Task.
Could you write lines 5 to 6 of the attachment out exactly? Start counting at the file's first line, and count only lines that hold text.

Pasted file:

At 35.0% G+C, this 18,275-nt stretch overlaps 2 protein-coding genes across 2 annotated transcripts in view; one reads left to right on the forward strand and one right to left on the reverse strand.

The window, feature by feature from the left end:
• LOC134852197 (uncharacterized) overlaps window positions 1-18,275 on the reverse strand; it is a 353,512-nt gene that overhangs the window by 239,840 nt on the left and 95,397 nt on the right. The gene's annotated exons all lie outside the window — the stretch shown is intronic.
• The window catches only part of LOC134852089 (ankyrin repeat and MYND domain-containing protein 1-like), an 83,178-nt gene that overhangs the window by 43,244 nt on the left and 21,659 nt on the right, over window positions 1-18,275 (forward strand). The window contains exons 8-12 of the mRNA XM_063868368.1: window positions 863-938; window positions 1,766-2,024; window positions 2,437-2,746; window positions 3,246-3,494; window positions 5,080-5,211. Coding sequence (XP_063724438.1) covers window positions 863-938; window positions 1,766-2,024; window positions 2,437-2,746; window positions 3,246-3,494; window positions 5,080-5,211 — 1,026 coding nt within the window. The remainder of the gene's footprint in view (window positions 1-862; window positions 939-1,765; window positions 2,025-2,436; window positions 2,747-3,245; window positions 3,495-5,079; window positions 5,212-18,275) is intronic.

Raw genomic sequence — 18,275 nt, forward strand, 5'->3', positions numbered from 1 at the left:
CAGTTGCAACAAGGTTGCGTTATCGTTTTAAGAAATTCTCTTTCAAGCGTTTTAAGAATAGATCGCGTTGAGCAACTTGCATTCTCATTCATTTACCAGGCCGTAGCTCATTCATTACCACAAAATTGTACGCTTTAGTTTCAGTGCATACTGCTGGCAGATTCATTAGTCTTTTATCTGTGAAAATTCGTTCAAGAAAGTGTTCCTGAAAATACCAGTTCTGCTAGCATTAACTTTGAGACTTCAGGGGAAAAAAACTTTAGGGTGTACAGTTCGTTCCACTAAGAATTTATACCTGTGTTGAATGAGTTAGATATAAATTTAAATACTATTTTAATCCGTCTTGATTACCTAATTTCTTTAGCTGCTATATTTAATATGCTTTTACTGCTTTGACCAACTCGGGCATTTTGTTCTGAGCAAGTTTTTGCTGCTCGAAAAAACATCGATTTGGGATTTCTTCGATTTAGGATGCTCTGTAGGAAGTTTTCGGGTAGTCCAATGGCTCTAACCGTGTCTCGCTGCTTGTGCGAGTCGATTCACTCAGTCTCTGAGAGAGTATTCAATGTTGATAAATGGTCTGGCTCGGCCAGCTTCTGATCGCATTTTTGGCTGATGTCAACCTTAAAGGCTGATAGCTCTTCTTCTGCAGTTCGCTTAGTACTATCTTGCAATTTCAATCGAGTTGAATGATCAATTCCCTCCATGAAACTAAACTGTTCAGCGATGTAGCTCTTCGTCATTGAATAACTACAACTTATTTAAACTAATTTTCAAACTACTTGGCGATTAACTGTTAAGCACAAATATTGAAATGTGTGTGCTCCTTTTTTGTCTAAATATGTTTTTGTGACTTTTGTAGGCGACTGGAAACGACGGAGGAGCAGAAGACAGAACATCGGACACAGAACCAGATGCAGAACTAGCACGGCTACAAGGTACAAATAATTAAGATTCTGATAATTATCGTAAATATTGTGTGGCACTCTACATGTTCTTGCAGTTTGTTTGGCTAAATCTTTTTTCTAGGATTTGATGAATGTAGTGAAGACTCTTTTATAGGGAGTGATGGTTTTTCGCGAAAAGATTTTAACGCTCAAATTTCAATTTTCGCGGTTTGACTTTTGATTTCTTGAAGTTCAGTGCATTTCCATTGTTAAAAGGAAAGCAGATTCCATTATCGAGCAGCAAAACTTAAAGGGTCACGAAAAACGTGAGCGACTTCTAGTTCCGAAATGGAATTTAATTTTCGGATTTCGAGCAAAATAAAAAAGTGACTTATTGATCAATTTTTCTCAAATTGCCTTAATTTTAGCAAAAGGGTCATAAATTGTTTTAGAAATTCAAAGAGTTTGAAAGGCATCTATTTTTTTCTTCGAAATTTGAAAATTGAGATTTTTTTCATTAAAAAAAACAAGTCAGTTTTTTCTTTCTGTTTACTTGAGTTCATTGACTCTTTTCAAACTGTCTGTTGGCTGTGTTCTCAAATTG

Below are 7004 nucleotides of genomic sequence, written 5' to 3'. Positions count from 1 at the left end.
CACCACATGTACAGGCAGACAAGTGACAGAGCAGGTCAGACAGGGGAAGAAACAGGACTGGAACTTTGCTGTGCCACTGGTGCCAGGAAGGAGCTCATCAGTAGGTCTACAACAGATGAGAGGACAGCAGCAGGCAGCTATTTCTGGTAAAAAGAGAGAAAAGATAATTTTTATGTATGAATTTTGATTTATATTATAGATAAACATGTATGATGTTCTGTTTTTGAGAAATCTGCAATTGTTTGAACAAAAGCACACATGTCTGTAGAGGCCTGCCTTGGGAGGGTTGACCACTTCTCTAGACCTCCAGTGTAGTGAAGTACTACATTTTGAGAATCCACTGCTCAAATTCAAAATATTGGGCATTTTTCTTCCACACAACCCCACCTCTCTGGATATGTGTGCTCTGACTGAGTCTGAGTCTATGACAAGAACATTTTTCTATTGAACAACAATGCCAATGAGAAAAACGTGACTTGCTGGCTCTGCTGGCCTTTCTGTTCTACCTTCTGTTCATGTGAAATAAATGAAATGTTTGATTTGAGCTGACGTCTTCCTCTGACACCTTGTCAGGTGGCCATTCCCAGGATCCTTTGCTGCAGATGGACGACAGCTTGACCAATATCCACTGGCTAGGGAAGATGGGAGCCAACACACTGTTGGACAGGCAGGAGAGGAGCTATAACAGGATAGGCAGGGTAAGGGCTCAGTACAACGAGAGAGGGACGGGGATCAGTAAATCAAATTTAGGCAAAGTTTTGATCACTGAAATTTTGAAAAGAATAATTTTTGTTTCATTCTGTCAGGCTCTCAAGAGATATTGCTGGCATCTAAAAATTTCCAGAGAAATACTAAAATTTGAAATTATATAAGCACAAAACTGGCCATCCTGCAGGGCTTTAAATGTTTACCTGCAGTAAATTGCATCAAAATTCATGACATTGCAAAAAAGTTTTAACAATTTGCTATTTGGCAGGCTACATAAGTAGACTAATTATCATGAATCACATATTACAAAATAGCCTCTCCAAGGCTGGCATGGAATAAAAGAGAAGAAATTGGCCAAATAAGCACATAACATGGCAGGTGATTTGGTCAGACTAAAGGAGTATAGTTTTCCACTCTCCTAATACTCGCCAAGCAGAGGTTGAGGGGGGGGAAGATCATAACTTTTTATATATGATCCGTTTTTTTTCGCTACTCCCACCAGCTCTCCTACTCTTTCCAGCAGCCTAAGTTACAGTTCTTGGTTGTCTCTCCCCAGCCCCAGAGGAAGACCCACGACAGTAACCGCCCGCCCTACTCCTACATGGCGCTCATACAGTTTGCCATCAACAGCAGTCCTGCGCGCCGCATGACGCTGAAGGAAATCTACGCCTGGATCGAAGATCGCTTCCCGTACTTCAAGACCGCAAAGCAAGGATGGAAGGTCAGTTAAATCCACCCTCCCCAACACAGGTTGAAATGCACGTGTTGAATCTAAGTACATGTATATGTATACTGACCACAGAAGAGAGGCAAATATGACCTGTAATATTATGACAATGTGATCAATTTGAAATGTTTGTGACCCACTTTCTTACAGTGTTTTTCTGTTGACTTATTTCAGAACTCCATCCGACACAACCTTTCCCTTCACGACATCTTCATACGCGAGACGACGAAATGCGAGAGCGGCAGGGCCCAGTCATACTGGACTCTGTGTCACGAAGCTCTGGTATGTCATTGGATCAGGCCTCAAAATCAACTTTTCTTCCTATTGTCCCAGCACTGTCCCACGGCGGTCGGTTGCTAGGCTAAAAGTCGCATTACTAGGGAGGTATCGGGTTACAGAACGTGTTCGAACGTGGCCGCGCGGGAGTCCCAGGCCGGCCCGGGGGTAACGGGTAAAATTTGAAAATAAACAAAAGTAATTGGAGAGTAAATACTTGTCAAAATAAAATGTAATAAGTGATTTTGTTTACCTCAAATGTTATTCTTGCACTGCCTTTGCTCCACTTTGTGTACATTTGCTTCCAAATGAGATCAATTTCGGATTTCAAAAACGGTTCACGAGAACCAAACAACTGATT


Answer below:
Raw genomic sequence — 18,275 nt, forward strand, 5'->3', positions numbered from 1 at the left:
CAGTTGCAACAAGGTTGCGTTATCGTTTTAAGAAATTCTCTTTCAAGCGTTTTAAGAATAGATCGCGTTGAGCAACTTGCATTCTCATTCATTTACCAGGCCGTAGCTCATTCATTACCACAAAATTGTACGCTTTAGTTTCAGTGCATACTGCTGGCAGATTCATTAGTCTTTTATCTGTGAAAATTCGTTCAAGAAAGTGTTCCTGAAAATACCAGTTCTGCTAGCATTAACTTTGAGACTTCAGGGGAAAAAAACTTTAGGGTGTACAGTTCGTTCCACTAAGAATTTATACCTGTGTTGAATGAGTTAGATATAAATTTAAATACTATTTTAATCCGTCTTGATTACCTAATTTCTTTAGCTGCTATATTTAATATGCTTTTACTGCTTTGACCAACTCGGGCATTTTGTTCTGAGCAAGTTTTTGCTGCTCGAAAAAACATCGATTTGGGATTTCTTCGATTTAGGATGCTCTGTAGGAAGTTTTCGGGTAGTCCAATGGCTCTAACCGTGTCTCGCTGCTTGTGCGAGTCGATTCACTCAGTCTCTGAGAGAGTATTCAATGTTGATAAATGGTCTGGCTCGGCCAGCTTCTGATCGCATTTTTGGCTGATGTCAACCTTAAAGGCTGATAGCTCTTCTTCTGCAGTTCGCTTAGTACTATCTTGCAATTTCAATCGAGTTGAATGATCAATTCCCTCCATGAAACTAAACTGTTCAGCGATGTAGCTCTTCGTCATTGAATAACTACAACTTATTTAAACTAATTTTCAAACTACTTGGCGATTAACTGTTAAGCACAAATATTGAAATGTGTGTGCTCCTTTTTTGTCTAAATATGTTTTTGTGACTTTTGTAGGCGACTGGAAACGACGGAGGAGCAGAAGACAGAACATCGGACACAGAACCAGATGCAGAACTAGCACGGCTACAAGGTACAAATAATTAAGATTCTGATAATTATCGTAAATATTGTGTGGCACTCTACATGTTCTTGCAGTTTGTTTGGCTAAATCTTTTTTCTAGGATTTGATGAATGTAGTGAAGACTCTTTTATAGGGAGTGATGGTTTTTCGCGAAAAGATTTTAACGCTCAAATTTCAATTTTCGCGGTTTGACTTTTGATTTCTTGAAGTTCAGTGCATTTCCATTGTTAAAAGGAAAGCAGATTCCATTATCGAGCAGCAAAACTTAAAGGGTCACGAAAAACGTGAGCGACTTCTAGTTCCGAAATGGAATTTAATTTTCGGATTTCGAGCAAAATAAAAAAGTGACTTATTGATCAATTTTTCTCAAATTGCCTTAATTTTAGCAAAAGGGTCATAAATTGTTTTAGAAATTCAAAGAGTTTGAAAGGCATCTATTTTTTTCTTCGAAATTTGAAAATTGAGATTTTTTTCATTAAAAAAAACAAGTCAGTTTTTTCTTTCTGTTTACTTGAGTTCATTGACTCTTTTCAAACTGTCTGTTGGCTGTGTTCTCAAATTG